Why I Watch: The Newsroom

I’m having a really hard time finding flaws with the new HBO series The Newsroom, created by the well-renowned Aaron Sorkin. With a solid ensemble cast and near exemplary writing, this freshman show has gotten my attention and will not soon lose it.

Will McAvoy (Jeff Daniels) acting as head anchor of “News Night”.

The series revolves around nationally-known news anchor Will McAvoy (Jeff Daniels) and his team of broadcast journalists that bring relevant news to television viewers every night on the show, “News Night”. Emily Mortimer plays McAvoy’s executive producer, as well as former girlfriend, Mackenzie McHale. The two butt heads quite often but they clearly respect each other and together make a solid team. Charlie Skinner (Sam Waterston) is essentially the boss of News Night and, along with being involved in many decisions made on the news floor, contributes many of the better one-liners doled out in each episode. The News Night staff includes Jim Harper (John Gallagher Jr.), Don Keefer (Thomas Sadoski), Maggie Jordan (Alison Pill), Neal Sampat (Dev Patel), and Sloan Sabbith (Olivia Munn), among many others.

From left to right: Jim (John Gallagher Jr.), Mackenzie (Emily Mortimer), Maggie (Alison Pill).

One of the things that immediately grabbed my attention was the technique Sorkin uses of setting up timeline a good two years behind current time. Since The Newsroom covers several “ripped from the headlines” stories, I found it quite interesting and smart that the show began at a point just far enough away that allowed for accurate portrayal of the news stories, but also gave we viewers the sense of connectedness we still feel with these stories. Granted, this technique will probably prove difficult at times, seeing as the show is on its fourth episode and is already dated in January 2011. However, I’ve seen enough of Sorkin’s work to trust that he knows where he’s going with the general timeline.

So far, each episode has dealt with one specific story that dominated the news during that period. The BP oil spill, the Arizona immigration law, the Tea Party movement, and the Arizona shooting that resulted in a wounded Gabriel Giffords, have all been topics of conversations in the recent episodes. I am interested to see where Sorkin and the show’s writers will take this technique, as well as how it will be received due to the inevitable political stances that must be taken in discussing such topics. I am sure the writers will attempt to stay as neutral as possible, since national news generally is as such, but nevertheless it seems like at some point a stance must be taken. It will be interesting to see how that aspect pans out.

Apart from the general mechanics, I am constantly floored by the wonderful and detailed character development that we’ve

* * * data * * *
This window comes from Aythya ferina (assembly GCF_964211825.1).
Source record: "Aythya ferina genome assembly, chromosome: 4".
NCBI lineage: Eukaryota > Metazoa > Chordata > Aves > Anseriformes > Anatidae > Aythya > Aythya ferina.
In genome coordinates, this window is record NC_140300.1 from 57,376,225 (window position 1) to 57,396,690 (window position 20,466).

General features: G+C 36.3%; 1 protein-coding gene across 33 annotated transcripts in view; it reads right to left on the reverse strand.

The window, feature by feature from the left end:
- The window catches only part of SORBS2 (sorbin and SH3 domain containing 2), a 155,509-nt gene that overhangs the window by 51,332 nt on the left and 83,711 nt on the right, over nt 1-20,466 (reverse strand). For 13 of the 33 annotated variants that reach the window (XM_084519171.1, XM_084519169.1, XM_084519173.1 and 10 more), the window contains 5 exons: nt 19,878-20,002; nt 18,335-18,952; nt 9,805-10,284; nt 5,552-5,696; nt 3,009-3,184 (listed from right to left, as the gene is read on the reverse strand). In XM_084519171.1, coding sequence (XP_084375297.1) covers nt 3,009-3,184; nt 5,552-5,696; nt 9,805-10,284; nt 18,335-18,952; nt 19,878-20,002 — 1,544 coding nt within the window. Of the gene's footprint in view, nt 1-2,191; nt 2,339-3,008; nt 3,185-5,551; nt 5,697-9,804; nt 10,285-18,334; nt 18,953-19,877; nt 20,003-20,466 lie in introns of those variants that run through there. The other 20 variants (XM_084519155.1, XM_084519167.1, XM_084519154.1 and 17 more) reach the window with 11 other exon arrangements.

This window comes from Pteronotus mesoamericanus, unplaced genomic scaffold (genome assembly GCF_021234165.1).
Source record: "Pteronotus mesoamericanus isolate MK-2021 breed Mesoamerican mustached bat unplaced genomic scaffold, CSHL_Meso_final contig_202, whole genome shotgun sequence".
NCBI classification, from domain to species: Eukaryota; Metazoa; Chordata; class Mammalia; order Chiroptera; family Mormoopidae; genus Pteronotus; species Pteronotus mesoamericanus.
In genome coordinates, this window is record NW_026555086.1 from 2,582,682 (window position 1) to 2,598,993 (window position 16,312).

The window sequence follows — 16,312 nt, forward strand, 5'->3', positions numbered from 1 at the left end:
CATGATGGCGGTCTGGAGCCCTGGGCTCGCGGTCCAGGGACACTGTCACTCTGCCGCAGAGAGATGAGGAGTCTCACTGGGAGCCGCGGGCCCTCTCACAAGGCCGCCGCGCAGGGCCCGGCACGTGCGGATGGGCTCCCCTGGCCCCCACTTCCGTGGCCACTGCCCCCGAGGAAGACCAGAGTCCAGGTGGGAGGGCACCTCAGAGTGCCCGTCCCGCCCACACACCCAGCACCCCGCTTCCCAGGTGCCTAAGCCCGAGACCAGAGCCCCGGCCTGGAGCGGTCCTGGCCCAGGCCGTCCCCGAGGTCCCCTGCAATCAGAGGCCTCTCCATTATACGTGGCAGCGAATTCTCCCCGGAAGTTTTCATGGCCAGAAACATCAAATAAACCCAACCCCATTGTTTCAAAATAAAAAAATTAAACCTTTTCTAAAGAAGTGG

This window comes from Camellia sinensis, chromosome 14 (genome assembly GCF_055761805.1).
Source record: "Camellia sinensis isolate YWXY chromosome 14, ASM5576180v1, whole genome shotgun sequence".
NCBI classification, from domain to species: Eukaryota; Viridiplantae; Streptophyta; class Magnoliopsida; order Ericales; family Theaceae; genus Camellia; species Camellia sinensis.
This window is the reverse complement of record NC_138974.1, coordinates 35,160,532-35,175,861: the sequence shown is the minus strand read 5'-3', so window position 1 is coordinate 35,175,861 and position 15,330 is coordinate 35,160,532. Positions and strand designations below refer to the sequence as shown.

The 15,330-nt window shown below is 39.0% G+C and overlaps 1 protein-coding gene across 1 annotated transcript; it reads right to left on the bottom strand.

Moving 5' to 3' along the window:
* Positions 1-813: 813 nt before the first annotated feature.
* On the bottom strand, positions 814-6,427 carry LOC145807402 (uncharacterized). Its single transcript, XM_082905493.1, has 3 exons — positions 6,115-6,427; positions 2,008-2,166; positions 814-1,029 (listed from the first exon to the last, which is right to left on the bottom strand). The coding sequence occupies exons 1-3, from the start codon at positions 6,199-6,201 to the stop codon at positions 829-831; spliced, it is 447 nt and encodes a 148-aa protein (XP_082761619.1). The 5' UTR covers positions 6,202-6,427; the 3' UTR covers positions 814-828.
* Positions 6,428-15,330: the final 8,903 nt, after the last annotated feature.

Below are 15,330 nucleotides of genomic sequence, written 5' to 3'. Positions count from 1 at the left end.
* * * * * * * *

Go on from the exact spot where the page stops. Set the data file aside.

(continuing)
“News Night” boss Charlie Skinner (Sam Waterston)

come to expect from Sorkin’s writing. Within the pilot alone, the seven or eight main characters who were introduced all had some sort of significant shift in their development, and it did not stop there. The relationships between the characters are delightful to watch, and this is not really surprising with such a strong cast playing these roles.

One of my favorite things about The Newsroom is the incredibly rapid pace at which everything moves. I’ve worked in a news cycle and I know from experience that being in a newsroom is a chaotic, messy, fast-paced situation. The dialogue and general camera movement clearly exemplifies this and shows us just how quick the journalists need to move in order to get the story out.

Not only that, but each episode seems a little bit more uplifting and inspiring than the last. The show teaches us about integrity and honesty in the news, as well as the importance of reporting fairly and accurately. Not to mention, the music choices add significantly to the emotional ride we take in each episode. (Example: The last ten minutes of the most recent episode involved a tear-inducing race to get out the story of Congresswoman Gifford’s shooting set to Coldplay’s “Fix You” in the background.)

The Newsroom makes me want to care about what’s going on around me. It inspires me to educate myself on past information in order to understand the info of the present. And most importantly, it keeps old news stories relevant and draws on our memories of the events and how they affected us. While the news is constantly in flux, one thing is for sure: I know my Sundays are a little brighter with this show to look forward to.

Have you been watching The Newsroom? What do you think? Let us know!


About Neda

Lover of food, feminism, and television. I walk the fine line between devoted fan and crazy person.